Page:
If we were to take what we currently know about what Xbox games are currently in the works, Project Scorpio looks a little bit like a fancy car without any interior. There’s a good chance Microsoft isn’t all that interested in securing as many exclusives as it can, and is happy with its current mix of studios that are developing the next Halos, Forzas, and Gears of Wars. In discussion with many different publications Microsoft has stated that Project Scorpio was designed with developers in mind, giving them the power and tools to release the best versions of their games without too much hassle. A great stance to take and in all honesty, we’re excited to see what some of the outcomes will be. But with sales of PlayStation 4 outpacing Xbox One by at least 2-to-1 in most countries, perhaps courting developers and specific titles is, well, off the table.

Which inadvertently puts a lot of pressure on Microsoft’s E3 showing this year, because it’s hard to see the debut of a console as powerful as the Scorpio as anything but the next best thing. And an E3 debut has traditionally meant games, so it’ll be interesting to see what Microsoft will show.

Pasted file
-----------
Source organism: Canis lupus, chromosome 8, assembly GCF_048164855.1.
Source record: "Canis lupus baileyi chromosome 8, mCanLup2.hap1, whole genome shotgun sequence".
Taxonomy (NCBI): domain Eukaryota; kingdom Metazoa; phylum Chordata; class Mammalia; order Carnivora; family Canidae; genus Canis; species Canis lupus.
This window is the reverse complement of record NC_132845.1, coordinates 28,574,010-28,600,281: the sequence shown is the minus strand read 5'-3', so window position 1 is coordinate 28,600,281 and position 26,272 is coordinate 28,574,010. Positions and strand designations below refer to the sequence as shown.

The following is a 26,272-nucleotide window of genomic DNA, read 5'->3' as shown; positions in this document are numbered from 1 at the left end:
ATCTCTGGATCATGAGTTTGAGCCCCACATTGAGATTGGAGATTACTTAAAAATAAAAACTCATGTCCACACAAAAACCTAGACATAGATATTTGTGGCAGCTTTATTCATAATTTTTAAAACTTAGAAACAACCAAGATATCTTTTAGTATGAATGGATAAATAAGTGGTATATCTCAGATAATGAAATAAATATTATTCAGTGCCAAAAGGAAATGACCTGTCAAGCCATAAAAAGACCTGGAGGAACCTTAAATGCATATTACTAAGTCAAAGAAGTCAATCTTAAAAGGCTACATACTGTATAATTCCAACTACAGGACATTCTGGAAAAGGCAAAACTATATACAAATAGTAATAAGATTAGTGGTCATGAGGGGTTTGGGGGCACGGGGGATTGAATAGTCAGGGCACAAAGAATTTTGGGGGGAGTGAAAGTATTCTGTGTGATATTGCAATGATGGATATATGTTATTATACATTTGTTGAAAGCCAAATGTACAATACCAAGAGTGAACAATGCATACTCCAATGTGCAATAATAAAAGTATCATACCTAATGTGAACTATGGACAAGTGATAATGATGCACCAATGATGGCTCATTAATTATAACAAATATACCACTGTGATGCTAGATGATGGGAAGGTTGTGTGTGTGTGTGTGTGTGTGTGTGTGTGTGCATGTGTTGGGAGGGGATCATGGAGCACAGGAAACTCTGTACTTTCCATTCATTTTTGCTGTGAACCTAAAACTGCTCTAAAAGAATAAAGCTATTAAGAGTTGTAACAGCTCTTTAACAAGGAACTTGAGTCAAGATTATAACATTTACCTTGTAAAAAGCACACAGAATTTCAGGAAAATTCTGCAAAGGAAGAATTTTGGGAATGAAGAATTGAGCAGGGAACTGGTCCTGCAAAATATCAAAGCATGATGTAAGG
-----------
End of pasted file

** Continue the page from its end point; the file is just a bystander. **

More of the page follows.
The Xbox brand is one that has seen several changes over the years. With a mindset that is now entrenched in being both forward and backwards compatible, and an invested interest in building a library of titles and an affordable subscription service to play any number of them. So perhaps Project Scorpio will serve as another break from tradition, a powerful console more comparable to a new gaming PC than a platform for a handful of impressive looking games. Will this result in a backlash similar to what was seen when the Xbox One made its original debut in 2013? Time will tell, but a future where Xbox can mean a home for a number of games both old and new, is one worth getting excited about.

For more on Project Scorpio, Microsoft, and VR, check out our chat with Phil Spencer and Aaron Greenberg about all things Xbox